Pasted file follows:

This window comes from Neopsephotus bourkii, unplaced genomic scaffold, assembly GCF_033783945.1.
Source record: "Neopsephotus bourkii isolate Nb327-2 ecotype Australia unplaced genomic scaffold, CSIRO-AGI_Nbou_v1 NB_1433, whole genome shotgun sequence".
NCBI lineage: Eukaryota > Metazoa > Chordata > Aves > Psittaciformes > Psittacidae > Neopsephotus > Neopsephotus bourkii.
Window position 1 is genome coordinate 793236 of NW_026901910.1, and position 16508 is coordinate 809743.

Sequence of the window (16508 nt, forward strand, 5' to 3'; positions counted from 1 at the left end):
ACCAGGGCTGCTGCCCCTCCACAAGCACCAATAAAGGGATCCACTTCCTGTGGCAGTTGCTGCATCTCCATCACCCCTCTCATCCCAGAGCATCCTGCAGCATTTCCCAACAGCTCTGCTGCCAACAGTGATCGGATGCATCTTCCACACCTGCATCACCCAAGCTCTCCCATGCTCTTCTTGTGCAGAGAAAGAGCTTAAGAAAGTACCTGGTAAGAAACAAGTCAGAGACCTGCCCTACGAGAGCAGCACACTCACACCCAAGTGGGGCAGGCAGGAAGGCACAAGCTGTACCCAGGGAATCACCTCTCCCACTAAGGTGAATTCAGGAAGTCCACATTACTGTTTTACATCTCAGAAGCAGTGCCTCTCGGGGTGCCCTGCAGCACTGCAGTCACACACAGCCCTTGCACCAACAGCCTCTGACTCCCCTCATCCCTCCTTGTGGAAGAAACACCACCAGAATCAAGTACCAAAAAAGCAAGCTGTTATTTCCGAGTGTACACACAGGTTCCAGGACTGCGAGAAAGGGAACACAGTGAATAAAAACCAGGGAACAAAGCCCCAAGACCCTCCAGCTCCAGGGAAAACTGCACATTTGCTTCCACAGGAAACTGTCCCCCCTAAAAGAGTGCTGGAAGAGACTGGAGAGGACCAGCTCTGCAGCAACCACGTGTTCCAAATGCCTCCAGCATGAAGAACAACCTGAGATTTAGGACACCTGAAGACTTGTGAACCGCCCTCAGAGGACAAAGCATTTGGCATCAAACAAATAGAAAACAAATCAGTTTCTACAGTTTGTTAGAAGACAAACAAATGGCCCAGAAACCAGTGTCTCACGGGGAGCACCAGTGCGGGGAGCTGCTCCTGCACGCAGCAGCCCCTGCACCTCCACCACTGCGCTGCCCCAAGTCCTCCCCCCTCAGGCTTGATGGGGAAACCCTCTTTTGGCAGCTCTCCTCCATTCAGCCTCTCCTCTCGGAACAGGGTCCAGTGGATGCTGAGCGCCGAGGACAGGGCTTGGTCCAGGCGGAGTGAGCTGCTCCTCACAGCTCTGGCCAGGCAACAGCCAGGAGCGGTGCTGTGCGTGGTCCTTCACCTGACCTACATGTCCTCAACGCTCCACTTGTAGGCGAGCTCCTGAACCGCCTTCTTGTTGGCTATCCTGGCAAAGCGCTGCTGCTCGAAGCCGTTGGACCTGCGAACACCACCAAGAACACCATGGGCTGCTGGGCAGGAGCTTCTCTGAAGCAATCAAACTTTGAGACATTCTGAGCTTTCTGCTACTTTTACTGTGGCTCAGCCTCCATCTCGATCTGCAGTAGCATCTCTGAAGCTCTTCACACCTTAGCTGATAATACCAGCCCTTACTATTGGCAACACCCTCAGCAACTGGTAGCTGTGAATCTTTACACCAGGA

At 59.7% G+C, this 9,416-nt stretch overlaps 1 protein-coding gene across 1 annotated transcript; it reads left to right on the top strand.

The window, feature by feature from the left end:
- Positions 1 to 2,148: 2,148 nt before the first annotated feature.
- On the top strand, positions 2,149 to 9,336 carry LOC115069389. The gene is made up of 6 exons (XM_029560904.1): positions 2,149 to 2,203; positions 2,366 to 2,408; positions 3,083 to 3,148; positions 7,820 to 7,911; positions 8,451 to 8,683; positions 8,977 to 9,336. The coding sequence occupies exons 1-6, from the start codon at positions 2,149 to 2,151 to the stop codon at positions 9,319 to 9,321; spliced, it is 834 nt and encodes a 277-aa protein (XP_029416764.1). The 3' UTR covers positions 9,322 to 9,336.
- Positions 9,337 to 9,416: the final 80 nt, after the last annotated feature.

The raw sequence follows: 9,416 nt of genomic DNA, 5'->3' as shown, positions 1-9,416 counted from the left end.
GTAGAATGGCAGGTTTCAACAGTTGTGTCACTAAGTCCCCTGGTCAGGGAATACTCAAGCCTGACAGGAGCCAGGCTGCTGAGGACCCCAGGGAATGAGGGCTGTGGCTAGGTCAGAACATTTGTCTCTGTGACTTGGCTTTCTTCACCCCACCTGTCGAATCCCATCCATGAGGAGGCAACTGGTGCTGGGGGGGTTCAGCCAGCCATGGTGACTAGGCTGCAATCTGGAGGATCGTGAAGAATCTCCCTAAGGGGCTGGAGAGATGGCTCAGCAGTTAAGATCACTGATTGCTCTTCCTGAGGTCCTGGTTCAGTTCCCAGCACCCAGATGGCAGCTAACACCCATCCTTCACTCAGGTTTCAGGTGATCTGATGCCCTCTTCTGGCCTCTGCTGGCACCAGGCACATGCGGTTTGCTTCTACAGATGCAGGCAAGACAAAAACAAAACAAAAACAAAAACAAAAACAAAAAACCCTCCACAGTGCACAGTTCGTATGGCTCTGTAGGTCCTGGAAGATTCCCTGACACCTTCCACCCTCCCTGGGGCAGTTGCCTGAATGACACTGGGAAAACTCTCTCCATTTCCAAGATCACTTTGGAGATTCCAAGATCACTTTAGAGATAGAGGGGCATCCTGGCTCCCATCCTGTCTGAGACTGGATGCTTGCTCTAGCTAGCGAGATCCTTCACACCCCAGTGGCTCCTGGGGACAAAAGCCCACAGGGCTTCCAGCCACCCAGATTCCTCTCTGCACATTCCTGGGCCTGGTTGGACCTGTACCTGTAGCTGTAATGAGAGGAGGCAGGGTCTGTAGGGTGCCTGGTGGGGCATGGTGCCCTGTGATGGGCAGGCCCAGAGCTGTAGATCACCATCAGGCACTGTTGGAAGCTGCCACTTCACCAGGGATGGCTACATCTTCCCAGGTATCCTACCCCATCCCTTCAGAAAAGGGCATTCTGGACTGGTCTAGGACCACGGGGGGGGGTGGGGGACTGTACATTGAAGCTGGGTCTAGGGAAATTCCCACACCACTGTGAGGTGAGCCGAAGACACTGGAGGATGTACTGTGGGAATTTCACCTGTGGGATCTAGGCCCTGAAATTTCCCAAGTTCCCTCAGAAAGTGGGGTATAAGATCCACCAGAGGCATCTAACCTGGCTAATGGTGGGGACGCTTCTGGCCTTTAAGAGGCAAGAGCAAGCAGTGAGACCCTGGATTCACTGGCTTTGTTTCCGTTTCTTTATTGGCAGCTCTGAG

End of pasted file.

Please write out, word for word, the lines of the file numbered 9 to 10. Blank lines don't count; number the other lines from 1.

- Positions 1 to 2,148: 2,148 nt before the first annotated feature.
- On the top strand, positions 2,149 to 9,336 carry LOC115069389. The gene is made up of 6 exons (XM_029560904.1): positions 2,149 to 2,203; positions 2,366 to 2,408; positions 3,083 to 3,148; positions 7,820 to 7,911; positions 8,451 to 8,683; positions 8,977 to 9,336. The coding sequence occupies exons 1-6, from the start codon at positions 2,149 to 2,151 to the stop codon at positions 9,319 to 9,321; spliced, it is 834 nt and encodes a 277-aa protein (XP_029416764.1). The 3' UTR covers positions 9,322 to 9,336.